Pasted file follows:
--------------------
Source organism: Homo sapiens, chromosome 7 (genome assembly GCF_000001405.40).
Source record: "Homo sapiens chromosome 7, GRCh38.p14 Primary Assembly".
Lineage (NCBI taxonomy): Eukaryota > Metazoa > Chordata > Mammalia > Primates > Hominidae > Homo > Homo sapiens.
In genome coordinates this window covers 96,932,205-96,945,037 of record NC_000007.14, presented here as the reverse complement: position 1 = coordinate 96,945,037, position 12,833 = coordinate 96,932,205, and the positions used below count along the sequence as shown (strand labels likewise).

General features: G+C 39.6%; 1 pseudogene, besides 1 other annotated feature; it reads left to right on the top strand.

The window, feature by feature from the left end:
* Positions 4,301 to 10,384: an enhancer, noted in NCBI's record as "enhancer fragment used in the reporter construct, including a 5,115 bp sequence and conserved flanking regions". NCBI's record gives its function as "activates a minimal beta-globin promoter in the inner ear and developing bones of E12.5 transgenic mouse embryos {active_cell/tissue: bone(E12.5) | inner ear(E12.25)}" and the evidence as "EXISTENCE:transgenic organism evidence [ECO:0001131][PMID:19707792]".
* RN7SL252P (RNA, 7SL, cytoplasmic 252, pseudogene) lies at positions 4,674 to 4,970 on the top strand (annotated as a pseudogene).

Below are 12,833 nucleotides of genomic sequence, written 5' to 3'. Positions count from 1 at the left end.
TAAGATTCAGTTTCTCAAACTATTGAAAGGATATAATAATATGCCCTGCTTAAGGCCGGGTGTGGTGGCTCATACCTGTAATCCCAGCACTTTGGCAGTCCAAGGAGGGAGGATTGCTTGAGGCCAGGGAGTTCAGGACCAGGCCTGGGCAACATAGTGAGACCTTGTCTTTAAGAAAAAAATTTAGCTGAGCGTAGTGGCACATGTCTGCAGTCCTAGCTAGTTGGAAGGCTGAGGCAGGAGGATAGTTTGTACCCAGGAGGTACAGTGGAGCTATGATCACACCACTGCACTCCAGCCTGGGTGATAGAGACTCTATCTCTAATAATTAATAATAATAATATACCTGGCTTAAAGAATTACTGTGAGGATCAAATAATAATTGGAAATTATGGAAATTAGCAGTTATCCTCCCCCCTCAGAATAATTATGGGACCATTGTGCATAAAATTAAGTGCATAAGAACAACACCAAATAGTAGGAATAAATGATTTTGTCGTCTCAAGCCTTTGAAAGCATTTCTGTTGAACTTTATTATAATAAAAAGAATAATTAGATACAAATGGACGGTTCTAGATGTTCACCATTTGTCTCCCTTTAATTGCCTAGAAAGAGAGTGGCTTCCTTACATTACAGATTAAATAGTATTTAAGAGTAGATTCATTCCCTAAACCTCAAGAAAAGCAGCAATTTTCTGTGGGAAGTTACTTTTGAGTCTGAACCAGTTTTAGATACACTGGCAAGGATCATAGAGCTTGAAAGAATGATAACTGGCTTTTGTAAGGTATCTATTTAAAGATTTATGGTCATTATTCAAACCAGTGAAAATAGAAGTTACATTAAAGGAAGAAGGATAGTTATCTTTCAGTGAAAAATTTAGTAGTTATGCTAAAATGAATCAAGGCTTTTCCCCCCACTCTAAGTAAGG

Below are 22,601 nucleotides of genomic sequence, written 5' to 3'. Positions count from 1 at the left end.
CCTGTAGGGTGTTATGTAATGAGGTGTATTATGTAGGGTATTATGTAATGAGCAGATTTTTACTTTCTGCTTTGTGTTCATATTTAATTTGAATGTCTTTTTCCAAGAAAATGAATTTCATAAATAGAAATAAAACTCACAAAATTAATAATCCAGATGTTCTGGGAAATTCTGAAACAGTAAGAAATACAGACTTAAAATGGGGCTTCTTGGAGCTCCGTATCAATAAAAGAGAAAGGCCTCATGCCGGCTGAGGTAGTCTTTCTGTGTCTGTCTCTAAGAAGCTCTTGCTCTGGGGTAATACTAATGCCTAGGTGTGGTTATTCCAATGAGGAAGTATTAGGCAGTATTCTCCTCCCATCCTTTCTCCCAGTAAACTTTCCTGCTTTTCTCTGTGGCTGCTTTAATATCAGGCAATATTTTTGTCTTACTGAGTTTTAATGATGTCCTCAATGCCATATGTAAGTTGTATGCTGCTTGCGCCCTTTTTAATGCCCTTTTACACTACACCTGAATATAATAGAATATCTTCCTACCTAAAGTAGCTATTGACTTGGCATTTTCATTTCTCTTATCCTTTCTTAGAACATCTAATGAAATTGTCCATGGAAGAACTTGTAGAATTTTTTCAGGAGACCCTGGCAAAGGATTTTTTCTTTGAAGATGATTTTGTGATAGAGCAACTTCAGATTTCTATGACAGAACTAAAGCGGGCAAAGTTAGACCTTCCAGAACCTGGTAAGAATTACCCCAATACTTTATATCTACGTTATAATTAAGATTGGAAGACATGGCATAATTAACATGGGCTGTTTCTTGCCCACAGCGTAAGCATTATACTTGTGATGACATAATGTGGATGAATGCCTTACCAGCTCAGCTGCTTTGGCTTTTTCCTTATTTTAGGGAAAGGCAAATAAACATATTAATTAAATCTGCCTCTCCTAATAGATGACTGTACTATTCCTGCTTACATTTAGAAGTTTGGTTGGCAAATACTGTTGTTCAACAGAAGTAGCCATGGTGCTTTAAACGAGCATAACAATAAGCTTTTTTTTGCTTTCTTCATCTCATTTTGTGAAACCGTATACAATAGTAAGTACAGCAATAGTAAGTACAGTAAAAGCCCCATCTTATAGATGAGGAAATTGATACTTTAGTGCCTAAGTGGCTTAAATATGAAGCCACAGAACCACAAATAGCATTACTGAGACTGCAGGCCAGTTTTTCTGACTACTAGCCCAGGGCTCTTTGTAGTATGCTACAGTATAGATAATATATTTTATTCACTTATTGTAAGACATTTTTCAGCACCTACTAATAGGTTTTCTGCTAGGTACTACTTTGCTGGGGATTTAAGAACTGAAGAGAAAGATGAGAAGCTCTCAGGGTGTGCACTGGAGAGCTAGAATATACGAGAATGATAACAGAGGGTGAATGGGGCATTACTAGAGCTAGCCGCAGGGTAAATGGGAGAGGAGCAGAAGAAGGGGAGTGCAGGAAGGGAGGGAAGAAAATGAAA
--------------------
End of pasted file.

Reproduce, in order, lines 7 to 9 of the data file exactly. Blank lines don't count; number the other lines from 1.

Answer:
* Positions 4,301 to 10,384: an enhancer, noted in NCBI's record as "enhancer fragment used in the reporter construct, including a 5,115 bp sequence and conserved flanking regions". NCBI's record gives its function as "activates a minimal beta-globin promoter in the inner ear and developing bones of E12.5 transgenic mouse embryos {active_cell/tissue: bone(E12.5) | inner ear(E12.25)}" and the evidence as "EXISTENCE:transgenic organism evidence [ECO:0001131][PMID:19707792]".
* RN7SL252P (RNA, 7SL, cytoplasmic 252, pseudogene) lies at positions 4,674 to 4,970 on the top strand (annotated as a pseudogene).

Below are 12,833 nucleotides of genomic sequence, written 5' to 3'. Positions count from 1 at the left end.